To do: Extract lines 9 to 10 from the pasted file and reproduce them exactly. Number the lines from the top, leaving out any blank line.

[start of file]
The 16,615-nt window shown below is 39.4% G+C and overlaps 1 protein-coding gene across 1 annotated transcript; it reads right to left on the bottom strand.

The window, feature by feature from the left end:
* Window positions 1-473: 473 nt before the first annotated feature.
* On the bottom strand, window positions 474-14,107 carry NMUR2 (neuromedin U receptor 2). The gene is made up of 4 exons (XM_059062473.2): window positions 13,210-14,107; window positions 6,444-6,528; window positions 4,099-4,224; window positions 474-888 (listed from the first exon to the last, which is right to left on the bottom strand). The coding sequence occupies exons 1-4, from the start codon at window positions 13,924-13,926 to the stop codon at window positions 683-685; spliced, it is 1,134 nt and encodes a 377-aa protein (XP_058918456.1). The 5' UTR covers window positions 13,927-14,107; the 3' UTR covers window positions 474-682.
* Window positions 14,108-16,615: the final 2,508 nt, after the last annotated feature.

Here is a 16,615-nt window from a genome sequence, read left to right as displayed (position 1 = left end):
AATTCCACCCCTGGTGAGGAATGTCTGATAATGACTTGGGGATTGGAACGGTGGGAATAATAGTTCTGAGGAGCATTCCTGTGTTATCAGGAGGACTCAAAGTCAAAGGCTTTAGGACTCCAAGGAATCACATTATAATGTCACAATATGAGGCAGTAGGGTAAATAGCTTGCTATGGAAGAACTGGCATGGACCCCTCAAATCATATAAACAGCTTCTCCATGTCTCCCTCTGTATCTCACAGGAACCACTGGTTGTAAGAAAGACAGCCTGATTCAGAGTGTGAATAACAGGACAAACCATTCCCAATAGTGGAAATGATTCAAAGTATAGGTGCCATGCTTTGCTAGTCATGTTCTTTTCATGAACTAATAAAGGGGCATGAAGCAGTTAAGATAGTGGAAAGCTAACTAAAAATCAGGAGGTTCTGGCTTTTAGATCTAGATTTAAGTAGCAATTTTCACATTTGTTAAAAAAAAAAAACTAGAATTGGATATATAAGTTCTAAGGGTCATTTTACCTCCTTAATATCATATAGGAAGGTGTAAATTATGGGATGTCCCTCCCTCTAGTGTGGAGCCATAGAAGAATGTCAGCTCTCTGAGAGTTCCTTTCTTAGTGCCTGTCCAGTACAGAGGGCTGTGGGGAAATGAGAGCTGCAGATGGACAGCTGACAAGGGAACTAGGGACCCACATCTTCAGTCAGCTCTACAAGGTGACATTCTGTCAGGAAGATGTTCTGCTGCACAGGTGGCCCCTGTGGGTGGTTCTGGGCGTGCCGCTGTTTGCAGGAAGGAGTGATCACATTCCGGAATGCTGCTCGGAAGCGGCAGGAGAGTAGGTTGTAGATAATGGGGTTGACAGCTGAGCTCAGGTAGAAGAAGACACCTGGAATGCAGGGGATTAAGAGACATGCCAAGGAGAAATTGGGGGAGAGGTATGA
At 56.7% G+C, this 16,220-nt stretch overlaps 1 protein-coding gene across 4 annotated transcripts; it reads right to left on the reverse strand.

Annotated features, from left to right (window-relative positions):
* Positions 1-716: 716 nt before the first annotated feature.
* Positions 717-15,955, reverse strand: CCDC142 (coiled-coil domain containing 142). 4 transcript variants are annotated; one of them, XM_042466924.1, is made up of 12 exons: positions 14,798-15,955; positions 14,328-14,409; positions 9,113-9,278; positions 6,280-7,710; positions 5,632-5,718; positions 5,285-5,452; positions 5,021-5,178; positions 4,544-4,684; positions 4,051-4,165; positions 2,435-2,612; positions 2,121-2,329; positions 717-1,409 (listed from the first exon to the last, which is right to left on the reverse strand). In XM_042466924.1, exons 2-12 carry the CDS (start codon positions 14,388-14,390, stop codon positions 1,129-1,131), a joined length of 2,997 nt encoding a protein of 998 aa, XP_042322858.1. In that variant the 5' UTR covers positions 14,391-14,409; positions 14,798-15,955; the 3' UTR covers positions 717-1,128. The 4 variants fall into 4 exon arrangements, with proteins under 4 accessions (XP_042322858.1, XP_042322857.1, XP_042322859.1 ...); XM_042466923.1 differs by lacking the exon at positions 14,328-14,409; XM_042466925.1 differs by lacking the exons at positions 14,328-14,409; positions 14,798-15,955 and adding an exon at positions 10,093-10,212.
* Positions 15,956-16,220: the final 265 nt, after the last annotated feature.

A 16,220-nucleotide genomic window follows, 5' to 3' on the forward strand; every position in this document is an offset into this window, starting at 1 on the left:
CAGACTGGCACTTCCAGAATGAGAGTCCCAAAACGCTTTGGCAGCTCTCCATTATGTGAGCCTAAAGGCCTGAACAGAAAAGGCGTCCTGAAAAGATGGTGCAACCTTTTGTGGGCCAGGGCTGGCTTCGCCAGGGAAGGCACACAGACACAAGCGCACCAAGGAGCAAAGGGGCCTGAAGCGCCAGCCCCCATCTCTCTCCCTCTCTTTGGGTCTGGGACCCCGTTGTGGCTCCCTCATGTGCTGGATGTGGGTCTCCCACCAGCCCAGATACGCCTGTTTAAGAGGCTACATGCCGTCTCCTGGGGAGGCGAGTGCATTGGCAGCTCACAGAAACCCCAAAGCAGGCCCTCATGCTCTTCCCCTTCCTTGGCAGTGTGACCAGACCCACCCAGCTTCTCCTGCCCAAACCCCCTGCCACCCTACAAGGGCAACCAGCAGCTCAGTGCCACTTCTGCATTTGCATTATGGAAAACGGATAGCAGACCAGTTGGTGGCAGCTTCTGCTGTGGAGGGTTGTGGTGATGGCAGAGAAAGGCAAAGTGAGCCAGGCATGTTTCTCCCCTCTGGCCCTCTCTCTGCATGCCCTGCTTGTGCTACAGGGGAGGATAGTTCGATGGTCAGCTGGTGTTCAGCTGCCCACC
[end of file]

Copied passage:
Annotated features, from left to right (window-relative positions):
* Positions 1-716: 716 nt before the first annotated feature.